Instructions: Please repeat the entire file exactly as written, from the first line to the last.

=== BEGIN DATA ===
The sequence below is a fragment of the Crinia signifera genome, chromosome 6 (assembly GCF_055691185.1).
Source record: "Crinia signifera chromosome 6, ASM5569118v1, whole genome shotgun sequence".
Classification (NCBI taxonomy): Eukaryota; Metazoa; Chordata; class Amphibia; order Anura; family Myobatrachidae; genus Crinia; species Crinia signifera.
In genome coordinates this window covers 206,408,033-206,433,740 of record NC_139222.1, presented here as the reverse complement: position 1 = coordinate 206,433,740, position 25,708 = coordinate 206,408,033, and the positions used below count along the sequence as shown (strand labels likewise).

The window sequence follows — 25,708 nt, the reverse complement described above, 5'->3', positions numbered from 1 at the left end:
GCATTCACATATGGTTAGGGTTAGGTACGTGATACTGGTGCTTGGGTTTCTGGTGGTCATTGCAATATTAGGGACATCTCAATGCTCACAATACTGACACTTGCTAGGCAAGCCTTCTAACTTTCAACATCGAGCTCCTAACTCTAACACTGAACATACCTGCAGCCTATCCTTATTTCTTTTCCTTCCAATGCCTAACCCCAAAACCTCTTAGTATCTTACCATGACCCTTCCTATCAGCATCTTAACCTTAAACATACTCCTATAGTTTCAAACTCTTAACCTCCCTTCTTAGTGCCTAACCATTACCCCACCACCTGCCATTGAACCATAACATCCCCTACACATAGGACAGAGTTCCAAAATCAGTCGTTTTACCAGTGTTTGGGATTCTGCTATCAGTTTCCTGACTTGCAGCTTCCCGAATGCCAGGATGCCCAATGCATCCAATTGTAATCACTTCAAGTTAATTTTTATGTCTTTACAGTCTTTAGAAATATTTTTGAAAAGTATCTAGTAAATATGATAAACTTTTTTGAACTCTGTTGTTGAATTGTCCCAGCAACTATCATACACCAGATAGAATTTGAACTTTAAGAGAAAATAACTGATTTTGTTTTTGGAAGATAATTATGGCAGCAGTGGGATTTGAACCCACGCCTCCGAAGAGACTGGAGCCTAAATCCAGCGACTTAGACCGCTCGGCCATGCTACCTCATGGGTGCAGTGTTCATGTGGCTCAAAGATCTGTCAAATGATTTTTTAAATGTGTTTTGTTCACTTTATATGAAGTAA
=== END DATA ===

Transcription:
The sequence below is a fragment of the Crinia signifera genome, chromosome 6 (assembly GCF_055691185.1).
Source record: "Crinia signifera chromosome 6, ASM5569118v1, whole genome shotgun sequence".
Classification (NCBI taxonomy): Eukaryota; Metazoa; Chordata; class Amphibia; order Anura; family Myobatrachidae; genus Crinia; species Crinia signifera.
In genome coordinates this window covers 206,408,033-206,433,740 of record NC_139222.1, presented here as the reverse complement: position 1 = coordinate 206,433,740, position 25,708 = coordinate 206,408,033, and the positions used below count along the sequence as shown (strand labels likewise).

The window sequence follows — 25,708 nt, the reverse complement described above, 5'->3', positions numbered from 1 at the left end:
GCATTCACATATGGTTAGGGTTAGGTACGTGATACTGGTGCTTGGGTTTCTGGTGGTCATTGCAATATTAGGGACATCTCAATGCTCACAATACTGACACTTGCTAGGCAAGCCTTCTAACTTTCAACATCGAGCTCCTAACTCTAACACTGAACATACCTGCAGCCTATCCTTATTTCTTTTCCTTCCAATGCCTAACCCCAAAACCTCTTAGTATCTTACCATGACCCTTCCTATCAGCATCTTAACCTTAAACATACTCCTATAGTTTCAAACTCTTAACCTCCCTTCTTAGTGCCTAACCATTACCCCACCACCTGCCATTGAACCATAACATCCCCTACACATAGGACAGAGTTCCAAAATCAGTCGTTTTACCAGTGTTTGGGATTCTGCTATCAGTTTCCTGACTTGCAGCTTCCCGAATGCCAGGATGCCCAATGCATCCAATTGTAATCACTTCAAGTTAATTTTTATGTCTTTACAGTCTTTAGAAATATTTTTGAAAAGTATCTAGTAAATATGATAAACTTTTTTGAACTCTGTTGTTGAATTGTCCCAGCAACTATCATACACCAGATAGAATTTGAACTTTAAGAGAAAATAACTGATTTTGTTTTTGGAAGATAATTATGGCAGCAGTGGGATTTGAACCCACGCCTCCGAAGAGACTGGAGCCTAAATCCAGCGACTTAGACCGCTCGGCCATGCTACCTCATGGGTGCAGTGTTCATGTGGCTCAAAGATCTGTCAAATGATTTTTTAAATGTGTTTTGTTCACTTTATATGAAGTAA